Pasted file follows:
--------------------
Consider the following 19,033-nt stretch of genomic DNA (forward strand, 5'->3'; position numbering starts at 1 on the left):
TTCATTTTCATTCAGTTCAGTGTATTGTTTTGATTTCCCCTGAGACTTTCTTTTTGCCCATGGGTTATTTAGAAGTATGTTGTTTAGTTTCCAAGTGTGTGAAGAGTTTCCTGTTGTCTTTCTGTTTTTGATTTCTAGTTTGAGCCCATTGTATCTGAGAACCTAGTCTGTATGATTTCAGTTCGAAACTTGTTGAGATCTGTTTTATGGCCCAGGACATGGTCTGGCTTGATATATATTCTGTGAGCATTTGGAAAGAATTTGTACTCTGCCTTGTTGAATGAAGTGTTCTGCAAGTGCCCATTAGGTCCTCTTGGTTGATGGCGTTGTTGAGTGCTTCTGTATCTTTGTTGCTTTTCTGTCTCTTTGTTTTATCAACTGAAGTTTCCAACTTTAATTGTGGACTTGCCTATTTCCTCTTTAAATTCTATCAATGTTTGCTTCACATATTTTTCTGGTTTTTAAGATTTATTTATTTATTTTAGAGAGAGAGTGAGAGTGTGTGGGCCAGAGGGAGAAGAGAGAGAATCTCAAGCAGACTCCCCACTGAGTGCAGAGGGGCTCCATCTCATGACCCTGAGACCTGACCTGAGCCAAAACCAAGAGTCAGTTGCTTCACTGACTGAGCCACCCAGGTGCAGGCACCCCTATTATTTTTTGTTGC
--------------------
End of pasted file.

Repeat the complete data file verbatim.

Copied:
Consider the following 19,033-nt stretch of genomic DNA (forward strand, 5'->3'; position numbering starts at 1 on the left):
TTCATTTTCATTCAGTTCAGTGTATTGTTTTGATTTCCCCTGAGACTTTCTTTTTGCCCATGGGTTATTTAGAAGTATGTTGTTTAGTTTCCAAGTGTGTGAAGAGTTTCCTGTTGTCTTTCTGTTTTTGATTTCTAGTTTGAGCCCATTGTATCTGAGAACCTAGTCTGTATGATTTCAGTTCGAAACTTGTTGAGATCTGTTTTATGGCCCAGGACATGGTCTGGCTTGATATATATTCTGTGAGCATTTGGAAAGAATTTGTACTCTGCCTTGTTGAATGAAGTGTTCTGCAAGTGCCCATTAGGTCCTCTTGGTTGATGGCGTTGTTGAGTGCTTCTGTATCTTTGTTGCTTTTCTGTCTCTTTGTTTTATCAACTGAAGTTTCCAACTTTAATTGTGGACTTGCCTATTTCCTCTTTAAATTCTATCAATGTTTGCTTCACATATTTTTCTGGTTTTTAAGATTTATTTATTTATTTTAGAGAGAGAGTGAGAGTGTGTGGGCCAGAGGGAGAAGAGAGAGAATCTCAAGCAGACTCCCCACTGAGTGCAGAGGGGCTCCATCTCATGACCCTGAGACCTGACCTGAGCCAAAACCAAGAGTCAGTTGCTTCACTGACTGAGCCACCCAGGTGCAGGCACCCCTATTATTTTTTGTTGC